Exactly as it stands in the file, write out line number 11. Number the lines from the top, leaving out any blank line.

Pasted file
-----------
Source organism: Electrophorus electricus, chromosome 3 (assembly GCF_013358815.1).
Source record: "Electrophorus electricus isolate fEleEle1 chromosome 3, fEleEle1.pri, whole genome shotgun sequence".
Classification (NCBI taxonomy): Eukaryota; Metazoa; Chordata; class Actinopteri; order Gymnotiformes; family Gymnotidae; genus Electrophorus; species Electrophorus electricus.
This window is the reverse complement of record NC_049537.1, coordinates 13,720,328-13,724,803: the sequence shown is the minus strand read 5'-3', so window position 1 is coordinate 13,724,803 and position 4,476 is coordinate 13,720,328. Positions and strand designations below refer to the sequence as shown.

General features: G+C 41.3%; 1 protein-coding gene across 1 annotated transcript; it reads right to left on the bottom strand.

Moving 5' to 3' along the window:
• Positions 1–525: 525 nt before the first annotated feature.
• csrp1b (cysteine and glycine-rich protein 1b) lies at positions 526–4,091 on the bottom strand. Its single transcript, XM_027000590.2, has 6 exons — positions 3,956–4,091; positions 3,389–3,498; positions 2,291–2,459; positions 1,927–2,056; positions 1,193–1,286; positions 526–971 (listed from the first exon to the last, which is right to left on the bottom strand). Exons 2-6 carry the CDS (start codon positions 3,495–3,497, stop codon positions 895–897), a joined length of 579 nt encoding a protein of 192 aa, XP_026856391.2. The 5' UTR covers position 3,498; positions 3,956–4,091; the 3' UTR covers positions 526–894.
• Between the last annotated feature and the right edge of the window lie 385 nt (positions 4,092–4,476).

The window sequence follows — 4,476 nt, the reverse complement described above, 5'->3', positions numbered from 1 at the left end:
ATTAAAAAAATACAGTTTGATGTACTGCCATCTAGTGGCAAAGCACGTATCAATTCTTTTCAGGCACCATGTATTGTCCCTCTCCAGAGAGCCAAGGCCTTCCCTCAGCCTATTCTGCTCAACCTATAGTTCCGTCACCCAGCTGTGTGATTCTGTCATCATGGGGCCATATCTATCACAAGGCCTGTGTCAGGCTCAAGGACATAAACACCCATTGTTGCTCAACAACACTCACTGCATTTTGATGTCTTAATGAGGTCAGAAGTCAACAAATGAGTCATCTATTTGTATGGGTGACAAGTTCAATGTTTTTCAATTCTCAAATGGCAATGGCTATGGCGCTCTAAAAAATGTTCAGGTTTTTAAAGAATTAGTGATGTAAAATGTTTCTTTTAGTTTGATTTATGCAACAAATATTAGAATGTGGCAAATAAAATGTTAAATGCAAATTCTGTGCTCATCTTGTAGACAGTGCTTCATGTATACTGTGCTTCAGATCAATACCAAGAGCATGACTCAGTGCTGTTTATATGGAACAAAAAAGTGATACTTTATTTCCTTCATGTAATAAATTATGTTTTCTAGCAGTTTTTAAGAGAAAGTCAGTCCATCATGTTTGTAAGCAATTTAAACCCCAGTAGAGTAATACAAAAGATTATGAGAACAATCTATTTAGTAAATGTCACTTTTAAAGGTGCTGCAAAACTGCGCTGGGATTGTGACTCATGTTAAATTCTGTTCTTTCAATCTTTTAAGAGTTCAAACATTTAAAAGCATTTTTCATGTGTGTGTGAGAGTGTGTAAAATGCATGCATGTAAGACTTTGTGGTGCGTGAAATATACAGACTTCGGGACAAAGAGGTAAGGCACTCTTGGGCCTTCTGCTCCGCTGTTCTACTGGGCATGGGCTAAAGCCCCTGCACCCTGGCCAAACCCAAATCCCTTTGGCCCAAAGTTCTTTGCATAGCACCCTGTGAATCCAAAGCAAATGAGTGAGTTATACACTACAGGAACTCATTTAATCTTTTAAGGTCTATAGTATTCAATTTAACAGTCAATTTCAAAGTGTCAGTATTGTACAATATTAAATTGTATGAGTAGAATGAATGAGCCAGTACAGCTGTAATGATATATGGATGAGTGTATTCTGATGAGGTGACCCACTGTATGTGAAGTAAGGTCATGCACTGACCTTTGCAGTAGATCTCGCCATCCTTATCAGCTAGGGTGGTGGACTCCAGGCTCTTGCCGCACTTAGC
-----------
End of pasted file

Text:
ATTAAAAAAATACAGTTTGATGTACTGCCATCTAGTGGCAAAGCACGTATCAATTCTTTTCAGGCACCATGTATTGTCCCTCTCCAGAGAGCCAAGGCCTTCCCTCAGCCTATTCTGCTCAACCTATAGTTCCGTCACCCAGCTGTGTGATTCTGTCATCATGGGGCCATATCTATCACAAGGCCTGTGTCAGGCTCAAGGACATAAACACCCATTGTTGCTCAACAACACTCACTGCATTTTGATGTCTTAATGAGGTCAGAAGTCAACAAATGAGTCATCTATTTGTATGGGTGACAAGTTCAATGTTTTTCAATTCTCAAATGGCAATGGCTATGGCGCTCTAAAAAATGTTCAGGTTTTTAAAGAATTAGTGATGTAAAATGTTTCTTTTAGTTTGATTTATGCAACAAATATTAGAATGTGGCAAATAAAATGTTAAATGCAAATTCTGTGCTCATCTTGTAGACAGTGCTTCATGTATACTGTGCTTCAGATCAATACCAAGAGCATGACTCAGTGCTGTTTATATGGAACAAAAAAGTGATACTTTATTTCCTTCATGTAATAAATTATGTTTTCTAGCAGTTTTTAAGAGAAAGTCAGTCCATCATGTTTGTAAGCAATTTAAACCCCAGTAGAGTAATACAAAAGATTATGAGAACAATCTATTTAGTAAATGTCACTTTTAAAGGTGCTGCAAAACTGCGCTGGGATTGTGACTCATGTTAAATTCTGTTCTTTCAATCTTTTAAGAGTTCAAACATTTAAAAGCATTTTTCATGTGTGTGTGAGAGTGTGTAAAATGCATGCATGTAAGACTTTGTGGTGCGTGAAATATACAGACTTCGGGACAAAGAGGTAAGGCACTCTTGGGCCTTCTGCTCCGCTGTTCTACTGGGCATGGGCTAAAGCCCCTGCACCCTGGCCAAACCCAAATCCCTTTGGCCCAAAGTTCTTTGCATAGCACCCTGTGAATCCAAAGCAAATGAGTGAGTTATACACTACAGGAACTCATTTAATCTTTTAAGGTCTATAGTATTCAATTTAACAGTCAATTTCAAAGTGTCAGTATTGTACAATATTAAATTGTATGAGTAGAATGAATGAGCCAGTACAGCTGTAATGATATATGGATGAGTGTATTCTGATGAGGTGACCCACTGTATGTGAAGTAAGGTCATGCACTGACCTTTGCAGTAGATCTCGCCATCCTTATCAGCTAGGGTGGTGGACTCCAGGCTCTTGCCGCACTTAGC